Submitted to: Meeting Abstract
Publication Type: Other
Publication Acceptance Date: 2/24/2000
Publication Date: 5/21/2000
Citation: EVANS, J.J. FISH WITHOUT A HEALTH PLAN ROUND TABLE. MEETING ABSTRACT. AMERICAN SOCIETY FOR MICROBIOLOGY 100th GENERAL MEETING. TALK ONLY. 2000. Interpretive Summary:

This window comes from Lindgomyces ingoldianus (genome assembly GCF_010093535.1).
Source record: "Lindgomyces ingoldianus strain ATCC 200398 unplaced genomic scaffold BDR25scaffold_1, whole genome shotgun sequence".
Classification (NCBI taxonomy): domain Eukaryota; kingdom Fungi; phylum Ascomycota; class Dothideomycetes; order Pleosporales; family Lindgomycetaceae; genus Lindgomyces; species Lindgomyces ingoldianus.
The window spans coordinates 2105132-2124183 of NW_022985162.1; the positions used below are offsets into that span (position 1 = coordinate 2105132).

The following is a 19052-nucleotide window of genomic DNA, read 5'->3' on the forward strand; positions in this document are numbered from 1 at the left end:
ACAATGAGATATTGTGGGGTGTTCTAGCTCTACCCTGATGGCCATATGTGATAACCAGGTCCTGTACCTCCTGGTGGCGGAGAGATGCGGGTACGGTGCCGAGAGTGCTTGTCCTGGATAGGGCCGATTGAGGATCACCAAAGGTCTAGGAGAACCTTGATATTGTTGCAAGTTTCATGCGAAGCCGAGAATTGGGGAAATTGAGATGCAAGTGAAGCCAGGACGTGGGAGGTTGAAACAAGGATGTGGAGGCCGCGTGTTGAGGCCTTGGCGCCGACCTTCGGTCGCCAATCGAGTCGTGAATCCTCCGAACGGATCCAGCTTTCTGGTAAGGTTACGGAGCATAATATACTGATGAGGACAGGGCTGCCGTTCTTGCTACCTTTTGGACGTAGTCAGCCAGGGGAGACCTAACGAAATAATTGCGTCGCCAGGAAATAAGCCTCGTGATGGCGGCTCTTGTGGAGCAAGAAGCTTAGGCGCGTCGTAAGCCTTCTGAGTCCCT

Technical Abstract: Our speakers, all industrial microbiologists, will describe what they do, how they came to choose this line of work, the opportunities and ambience, and what they see as the future of their field. In one sense, the field of industrial microbiology covers all of microbiology, including the most basic research, enormous manufacturing processes, and cleanup of wastes. The biotechnology industry, one of the hottest developments in science and in the stock market in recent years, springs in a direct line from bacterial genetics and has made millionaire entrepreneurs out of some of its practitioners. Recognition of the significance of penicillin and streptomycin in curing disease led to development of a huge arm of the pharmaceutical industry, and influenced animal husbandry as well. Microbes are used in production of wines, liquors, yogurt and cheeses'after all, they invented these! Industries have sprung up to test foods and consumer products for presence of biological contaminants; these products include cosmetics, drugs, and medical devices. The bioremediation industry was started to help clean up the environment by exploiting the myriad of pathways microbes have evolved to convert chemical wastes to harmless products and energy. Microbiologists are needed when slime bacteria foul ship hulls, when microbial mats form in fuel tanks, both storage tanks and jet plane fuel lines, in industrial biosafety, in the oil industry and in microbial mining, e.g., of copper. Many of the skills used by basic researchers, academics, and clinical laboratory workers prove invaluable when applied to industrial processes and problems. We hope this Round Table will further links among microbiologists of diverse backgrounds.